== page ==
Heart failure with preserved ejection fraction (HFpEF; “Hefpef” so to say.)
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At first, I intended to make 4 papers on heart failure, but I have to do 2 parts more to complete my review of heart failure. The second extra one will be about rehabilitation and lifestyle. The subject of this one is heart failure with preserved ejection fraction (HFpEF or “hef-pef”).
The ejection fraction (EF) is the amount of blood the heart throws out to the aorta with each heart beat. It is expressed as a percentage of the total volume that was in the heart before it contracted. For example, if the volume of blood in the heart is 100cc before contraction and 40cc after contraction then the heart pumped out 60cc, so the ejection fraction is 60%.
Heart failure patients have an EF below 40%, period. What period? No period at all!
You see it turns out that half of all heart failure patients actually have an EF that is more than the 40% cut-off value, and in a third of all cases the EF is even above 50%, a value that is usually considered to be normal.
So we have two groups of patients: those with low or borderline EF (about two-thirds of all heart failure patients) and another group with normal or ‘preserved’ EF. The first group with reduced ejection fraction are known as ‘HFrEF’ (“hef-ref”) and the second group with preserved ejection fraction are known as ‘HFpEF’ (“hef-pef”). It is the second group of patients that are the focus of this article.
Our knowledge about “hef-pef” has increased tremendously in the last 15 years. Alas, the treatment options haven’t grown as much.
20 years ago, “hef-pef” was known as ‘diastolic heart failure’. Diastole is the relaxation phase of the heart cycle. Using echocardiography (ultrasound) we see that in these patients the heart cannot relax properly between contractions because the muscle fibres are thicker, shorter and do not stretch as easily as they should.
The result of having a stiffer heart is that it doesn’t get filled with enough blood before the next contraction begins. Starting with a low volume inside the heart means that, even though a good proportion may be pumped out each time, the actual amount of blood pumped out may still fail to meet the body’s requirements and so the patient has ‘heart failure’.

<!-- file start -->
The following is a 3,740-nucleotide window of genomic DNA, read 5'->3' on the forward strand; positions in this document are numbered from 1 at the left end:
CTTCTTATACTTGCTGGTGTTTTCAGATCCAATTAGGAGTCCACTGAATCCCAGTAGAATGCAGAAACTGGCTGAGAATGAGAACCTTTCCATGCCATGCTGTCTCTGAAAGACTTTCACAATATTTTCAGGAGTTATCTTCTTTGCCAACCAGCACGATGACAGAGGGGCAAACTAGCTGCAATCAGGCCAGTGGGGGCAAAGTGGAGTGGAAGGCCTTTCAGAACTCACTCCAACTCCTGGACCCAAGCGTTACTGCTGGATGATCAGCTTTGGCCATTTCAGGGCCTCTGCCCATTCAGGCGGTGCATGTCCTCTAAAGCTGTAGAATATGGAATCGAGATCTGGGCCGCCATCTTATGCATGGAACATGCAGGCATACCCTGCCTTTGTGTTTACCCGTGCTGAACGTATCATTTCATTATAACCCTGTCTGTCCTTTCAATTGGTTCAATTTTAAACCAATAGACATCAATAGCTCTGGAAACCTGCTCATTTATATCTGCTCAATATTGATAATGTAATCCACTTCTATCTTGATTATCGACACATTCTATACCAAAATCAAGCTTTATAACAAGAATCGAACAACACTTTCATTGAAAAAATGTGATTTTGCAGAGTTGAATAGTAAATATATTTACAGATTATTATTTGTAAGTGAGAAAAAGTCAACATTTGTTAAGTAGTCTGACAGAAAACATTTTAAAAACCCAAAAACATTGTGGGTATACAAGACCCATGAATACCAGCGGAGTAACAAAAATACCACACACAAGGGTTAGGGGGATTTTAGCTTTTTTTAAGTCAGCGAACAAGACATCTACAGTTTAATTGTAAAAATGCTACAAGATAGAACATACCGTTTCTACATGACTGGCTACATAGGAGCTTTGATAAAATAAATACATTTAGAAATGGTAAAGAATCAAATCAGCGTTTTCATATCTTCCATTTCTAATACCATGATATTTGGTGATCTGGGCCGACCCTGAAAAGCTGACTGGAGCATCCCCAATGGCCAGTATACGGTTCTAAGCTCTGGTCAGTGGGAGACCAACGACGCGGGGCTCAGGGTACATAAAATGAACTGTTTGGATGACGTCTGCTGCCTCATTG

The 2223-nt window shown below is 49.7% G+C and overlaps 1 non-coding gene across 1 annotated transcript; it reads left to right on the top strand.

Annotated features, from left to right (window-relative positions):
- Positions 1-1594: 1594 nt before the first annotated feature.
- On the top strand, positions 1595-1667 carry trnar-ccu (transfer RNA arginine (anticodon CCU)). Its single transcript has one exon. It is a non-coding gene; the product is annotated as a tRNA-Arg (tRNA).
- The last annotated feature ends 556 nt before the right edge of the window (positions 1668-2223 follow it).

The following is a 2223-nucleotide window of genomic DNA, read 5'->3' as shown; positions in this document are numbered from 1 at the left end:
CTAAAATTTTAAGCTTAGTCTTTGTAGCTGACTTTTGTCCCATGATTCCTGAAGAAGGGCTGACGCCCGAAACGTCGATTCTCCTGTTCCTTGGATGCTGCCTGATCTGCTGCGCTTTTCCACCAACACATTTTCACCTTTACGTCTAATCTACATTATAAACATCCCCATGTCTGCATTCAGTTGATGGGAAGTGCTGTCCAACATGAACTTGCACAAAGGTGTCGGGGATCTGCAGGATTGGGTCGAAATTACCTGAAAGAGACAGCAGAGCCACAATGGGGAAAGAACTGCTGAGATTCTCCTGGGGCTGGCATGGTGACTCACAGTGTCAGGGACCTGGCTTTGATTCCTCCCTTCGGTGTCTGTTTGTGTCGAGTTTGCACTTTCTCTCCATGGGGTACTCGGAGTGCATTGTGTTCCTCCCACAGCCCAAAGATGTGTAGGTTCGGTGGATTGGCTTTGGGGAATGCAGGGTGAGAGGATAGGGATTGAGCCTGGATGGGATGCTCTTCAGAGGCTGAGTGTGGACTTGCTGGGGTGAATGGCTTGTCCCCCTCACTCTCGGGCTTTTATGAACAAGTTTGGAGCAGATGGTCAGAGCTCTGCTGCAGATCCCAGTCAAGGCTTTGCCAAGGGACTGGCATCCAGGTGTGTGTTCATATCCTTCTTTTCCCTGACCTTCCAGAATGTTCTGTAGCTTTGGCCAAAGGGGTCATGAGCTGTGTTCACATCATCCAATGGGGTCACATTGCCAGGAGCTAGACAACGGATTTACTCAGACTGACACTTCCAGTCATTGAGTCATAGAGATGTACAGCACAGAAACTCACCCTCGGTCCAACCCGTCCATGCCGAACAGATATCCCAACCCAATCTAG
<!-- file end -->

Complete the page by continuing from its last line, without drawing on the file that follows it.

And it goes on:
“Hef-pef” patients have a lot of co-morbidities (extra diseases such as: being overweight; hypertension; diabetes; metabolic syndrome). How do we know that “hef-pef” is an identity and not just a situation of having a few or more co-morbidities? A single blood test can tell the difference.
The patients with “hef-pef” have an elevated value of a test called NT pro-BNP. This test reflects heart muscle damage and people with elevated levels have to be hospitalized far more than people who have the same co-morbidities but with a normal NT pro-BNP.
We’ve been able to find at least 3 different groups at risk for developing “hef-pef”. These are:
1) obese elderly western women with hypertension,
2) obese young men, especially those with too much belly fat,
3) skinny Asian women with type-2 diabetes (our doctors must be especially mindful of this group).
Symptoms can be hard to pick up because of all the co-morbidities and patients can easily be mis-diagnosed as having complications of other disorders when in fact it is heart failure that they have as well.
There is one symptom in particular that is very important: exercise-induced shortness of breath. This has to be differentiated from exercise-induced asthma. An echocardiogram and the lab test can make this differentiation.
How to diagnose “hef-pef”.
Doctors in the USA and those in Europe use different sets of rules to diagnose “hef-pef”. Each is based on a scoring system that adds points according to whether or not a patient has a certain symptom or sign. Because the two systems differ, it’s possible to have “hef-pef” on one side of the Atlantic and not on the other!
How to treat “hef-pef”.
There is no specific treatment yet for “hef-pef” and for now the treatment focuses on reducing volume overload (by using diuretics) and treating the co-morbidities. A lot of studies are ongoing everywhere in the world with all the newer heart failure medications. The results will be available in the next 3 to 5 years.
I strongly recommend that you read, comment and share because any one of us can develop heart failure. To prevent is way better than to (maybe) cure, so we recommend a physical check every year. Call Be Well Medical Center to ask for a yearly medical check, especially on cardiovascular diseases.
Ben van Zoelen, retired cardiologist from the Netherlands and member of the Advisory Board of Be Well Medical Center, Hua Hin.